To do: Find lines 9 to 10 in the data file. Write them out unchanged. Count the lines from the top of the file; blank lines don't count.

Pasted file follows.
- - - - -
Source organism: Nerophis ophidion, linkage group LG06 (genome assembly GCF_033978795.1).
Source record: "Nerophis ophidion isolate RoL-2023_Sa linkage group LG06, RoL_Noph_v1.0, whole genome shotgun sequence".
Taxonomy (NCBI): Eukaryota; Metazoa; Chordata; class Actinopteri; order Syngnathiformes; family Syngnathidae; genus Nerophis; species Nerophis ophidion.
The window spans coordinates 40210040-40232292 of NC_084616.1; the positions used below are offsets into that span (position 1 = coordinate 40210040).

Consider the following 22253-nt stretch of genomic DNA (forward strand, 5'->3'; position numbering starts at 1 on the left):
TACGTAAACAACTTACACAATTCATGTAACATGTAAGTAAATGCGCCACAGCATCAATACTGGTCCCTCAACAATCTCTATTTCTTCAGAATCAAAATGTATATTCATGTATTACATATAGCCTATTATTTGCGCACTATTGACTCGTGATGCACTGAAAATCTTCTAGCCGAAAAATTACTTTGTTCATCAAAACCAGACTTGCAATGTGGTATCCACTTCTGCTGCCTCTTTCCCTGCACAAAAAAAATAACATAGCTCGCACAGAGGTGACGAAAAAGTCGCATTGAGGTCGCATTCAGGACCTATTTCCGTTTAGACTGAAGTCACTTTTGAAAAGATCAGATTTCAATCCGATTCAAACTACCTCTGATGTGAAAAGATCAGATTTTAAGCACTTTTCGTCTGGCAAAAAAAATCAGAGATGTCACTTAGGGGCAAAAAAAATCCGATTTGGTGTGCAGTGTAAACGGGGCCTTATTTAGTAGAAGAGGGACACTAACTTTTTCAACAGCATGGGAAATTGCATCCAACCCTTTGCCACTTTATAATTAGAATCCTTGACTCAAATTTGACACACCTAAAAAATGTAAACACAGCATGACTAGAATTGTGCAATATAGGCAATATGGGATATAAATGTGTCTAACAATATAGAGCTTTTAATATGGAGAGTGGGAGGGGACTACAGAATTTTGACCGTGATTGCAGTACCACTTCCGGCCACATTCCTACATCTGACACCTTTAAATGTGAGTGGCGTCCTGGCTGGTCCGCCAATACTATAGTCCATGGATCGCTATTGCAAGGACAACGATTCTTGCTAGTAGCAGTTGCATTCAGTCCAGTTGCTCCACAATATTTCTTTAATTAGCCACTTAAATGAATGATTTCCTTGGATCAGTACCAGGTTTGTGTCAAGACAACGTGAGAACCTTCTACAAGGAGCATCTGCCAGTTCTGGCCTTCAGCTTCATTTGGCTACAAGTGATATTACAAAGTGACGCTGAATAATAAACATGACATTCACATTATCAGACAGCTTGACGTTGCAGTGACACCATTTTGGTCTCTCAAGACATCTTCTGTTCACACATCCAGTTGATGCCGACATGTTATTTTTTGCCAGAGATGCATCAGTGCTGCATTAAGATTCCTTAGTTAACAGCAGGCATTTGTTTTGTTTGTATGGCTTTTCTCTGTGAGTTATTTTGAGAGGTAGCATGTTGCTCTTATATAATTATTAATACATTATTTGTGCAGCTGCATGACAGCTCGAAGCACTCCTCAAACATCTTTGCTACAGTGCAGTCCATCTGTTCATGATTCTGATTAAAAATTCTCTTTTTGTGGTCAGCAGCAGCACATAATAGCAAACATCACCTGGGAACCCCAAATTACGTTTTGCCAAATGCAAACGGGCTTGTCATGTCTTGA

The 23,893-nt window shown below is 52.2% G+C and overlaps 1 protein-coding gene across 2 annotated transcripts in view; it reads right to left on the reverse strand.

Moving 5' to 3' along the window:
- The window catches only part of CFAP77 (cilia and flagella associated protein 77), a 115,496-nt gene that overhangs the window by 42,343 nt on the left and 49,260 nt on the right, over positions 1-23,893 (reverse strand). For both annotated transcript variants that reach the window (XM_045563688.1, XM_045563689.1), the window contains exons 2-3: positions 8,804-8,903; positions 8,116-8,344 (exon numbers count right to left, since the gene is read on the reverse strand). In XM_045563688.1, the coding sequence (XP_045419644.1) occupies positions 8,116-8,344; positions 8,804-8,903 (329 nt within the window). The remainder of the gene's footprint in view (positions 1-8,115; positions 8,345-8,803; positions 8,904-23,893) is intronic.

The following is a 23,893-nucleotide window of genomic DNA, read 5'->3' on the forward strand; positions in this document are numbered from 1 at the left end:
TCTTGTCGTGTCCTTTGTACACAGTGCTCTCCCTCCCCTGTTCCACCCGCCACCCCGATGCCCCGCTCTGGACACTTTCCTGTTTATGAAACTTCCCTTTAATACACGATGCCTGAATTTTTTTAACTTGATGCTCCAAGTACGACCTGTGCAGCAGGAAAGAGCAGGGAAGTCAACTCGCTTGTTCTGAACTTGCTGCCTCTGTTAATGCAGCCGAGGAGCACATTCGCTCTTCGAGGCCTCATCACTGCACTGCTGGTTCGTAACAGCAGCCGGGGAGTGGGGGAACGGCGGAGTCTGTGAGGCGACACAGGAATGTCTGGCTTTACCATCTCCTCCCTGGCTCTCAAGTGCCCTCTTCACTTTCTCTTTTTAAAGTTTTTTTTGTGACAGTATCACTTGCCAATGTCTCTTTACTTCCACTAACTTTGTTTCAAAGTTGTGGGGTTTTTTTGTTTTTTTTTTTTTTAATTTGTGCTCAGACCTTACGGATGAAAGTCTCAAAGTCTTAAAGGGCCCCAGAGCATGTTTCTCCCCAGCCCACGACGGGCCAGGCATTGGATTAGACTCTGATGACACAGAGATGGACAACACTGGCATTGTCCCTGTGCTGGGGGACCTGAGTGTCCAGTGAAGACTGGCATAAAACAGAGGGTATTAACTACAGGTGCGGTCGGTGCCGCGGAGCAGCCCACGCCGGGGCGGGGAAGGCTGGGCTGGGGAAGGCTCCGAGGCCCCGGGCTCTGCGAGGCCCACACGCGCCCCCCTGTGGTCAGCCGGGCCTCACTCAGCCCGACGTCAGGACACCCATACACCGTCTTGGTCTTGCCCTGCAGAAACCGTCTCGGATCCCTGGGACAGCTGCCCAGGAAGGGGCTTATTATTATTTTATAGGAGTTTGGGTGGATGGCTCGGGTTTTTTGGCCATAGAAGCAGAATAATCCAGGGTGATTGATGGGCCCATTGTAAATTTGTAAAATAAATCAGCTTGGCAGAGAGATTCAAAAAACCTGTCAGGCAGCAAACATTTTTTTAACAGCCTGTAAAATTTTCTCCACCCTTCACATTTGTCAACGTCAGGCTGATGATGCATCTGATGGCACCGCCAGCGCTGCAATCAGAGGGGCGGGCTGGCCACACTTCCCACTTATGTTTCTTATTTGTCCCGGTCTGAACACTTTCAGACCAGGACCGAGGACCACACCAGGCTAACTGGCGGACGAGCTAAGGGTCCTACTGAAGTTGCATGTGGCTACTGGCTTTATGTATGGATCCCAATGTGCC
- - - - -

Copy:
- The window catches only part of CFAP77 (cilia and flagella associated protein 77), a 115,496-nt gene that overhangs the window by 42,343 nt on the left and 49,260 nt on the right, over positions 1-23,893 (reverse strand). For both annotated transcript variants that reach the window (XM_045563688.1, XM_045563689.1), the window contains exons 2-3: positions 8,804-8,903; positions 8,116-8,344 (exon numbers count right to left, since the gene is read on the reverse strand). In XM_045563688.1, the coding sequence (XP_045419644.1) occupies positions 8,116-8,344; positions 8,804-8,903 (329 nt within the window). The remainder of the gene's footprint in view (positions 1-8,115; positions 8,345-8,803; positions 8,904-23,893) is intronic.

The following is a 23,893-nucleotide window of genomic DNA, read 5'->3' on the forward strand; positions in this document are numbered from 1 at the left end: